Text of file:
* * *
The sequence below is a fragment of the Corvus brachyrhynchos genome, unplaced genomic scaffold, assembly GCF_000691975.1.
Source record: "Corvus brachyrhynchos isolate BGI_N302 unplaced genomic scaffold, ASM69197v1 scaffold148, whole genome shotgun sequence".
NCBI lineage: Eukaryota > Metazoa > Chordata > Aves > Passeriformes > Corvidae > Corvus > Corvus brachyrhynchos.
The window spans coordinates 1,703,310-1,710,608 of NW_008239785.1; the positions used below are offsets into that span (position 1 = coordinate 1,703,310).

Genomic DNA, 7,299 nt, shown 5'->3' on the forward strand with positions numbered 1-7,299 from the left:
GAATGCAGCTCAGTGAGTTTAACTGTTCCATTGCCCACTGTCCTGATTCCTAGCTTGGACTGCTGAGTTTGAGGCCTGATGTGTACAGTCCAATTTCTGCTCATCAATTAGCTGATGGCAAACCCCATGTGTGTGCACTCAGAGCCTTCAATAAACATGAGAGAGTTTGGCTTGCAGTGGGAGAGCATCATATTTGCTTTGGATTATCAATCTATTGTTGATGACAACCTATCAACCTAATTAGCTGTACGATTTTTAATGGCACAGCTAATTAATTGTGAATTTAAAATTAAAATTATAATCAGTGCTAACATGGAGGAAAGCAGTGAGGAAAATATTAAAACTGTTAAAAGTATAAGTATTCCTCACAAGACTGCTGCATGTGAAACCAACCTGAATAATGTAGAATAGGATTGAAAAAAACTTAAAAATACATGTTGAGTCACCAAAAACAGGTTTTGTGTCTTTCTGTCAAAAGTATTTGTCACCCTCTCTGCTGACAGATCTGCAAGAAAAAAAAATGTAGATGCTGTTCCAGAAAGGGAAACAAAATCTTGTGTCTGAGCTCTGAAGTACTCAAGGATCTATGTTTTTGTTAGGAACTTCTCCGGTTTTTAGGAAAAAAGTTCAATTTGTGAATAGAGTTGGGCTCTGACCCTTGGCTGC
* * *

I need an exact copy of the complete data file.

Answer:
The sequence below is a fragment of the Corvus brachyrhynchos genome, unplaced genomic scaffold, assembly GCF_000691975.1.
Source record: "Corvus brachyrhynchos isolate BGI_N302 unplaced genomic scaffold, ASM69197v1 scaffold148, whole genome shotgun sequence".
NCBI lineage: Eukaryota > Metazoa > Chordata > Aves > Passeriformes > Corvidae > Corvus > Corvus brachyrhynchos.
The window spans coordinates 1,703,310-1,710,608 of NW_008239785.1; the positions used below are offsets into that span (position 1 = coordinate 1,703,310).

Genomic DNA, 7,299 nt, shown 5'->3' on the forward strand with positions numbered 1-7,299 from the left:
GAATGCAGCTCAGTGAGTTTAACTGTTCCATTGCCCACTGTCCTGATTCCTAGCTTGGACTGCTGAGTTTGAGGCCTGATGTGTACAGTCCAATTTCTGCTCATCAATTAGCTGATGGCAAACCCCATGTGTGTGCACTCAGAGCCTTCAATAAACATGAGAGAGTTTGGCTTGCAGTGGGAGAGCATCATATTTGCTTTGGATTATCAATCTATTGTTGATGACAACCTATCAACCTAATTAGCTGTACGATTTTTAATGGCACAGCTAATTAATTGTGAATTTAAAATTAAAATTATAATCAGTGCTAACATGGAGGAAAGCAGTGAGGAAAATATTAAAACTGTTAAAAGTATAAGTATTCCTCACAAGACTGCTGCATGTGAAACCAACCTGAATAATGTAGAATAGGATTGAAAAAAACTTAAAAATACATGTTGAGTCACCAAAAACAGGTTTTGTGTCTTTCTGTCAAAAGTATTTGTCACCCTCTCTGCTGACAGATCTGCAAGAAAAAAAAATGTAGATGCTGTTCCAGAAAGGGAAACAAAATCTTGTGTCTGAGCTCTGAAGTACTCAAGGATCTATGTTTTTGTTAGGAACTTCTCCGGTTTTTAGGAAAAAAGTTCAATTTGTGAATAGAGTTGGGCTCTGACCCTTGGCTGC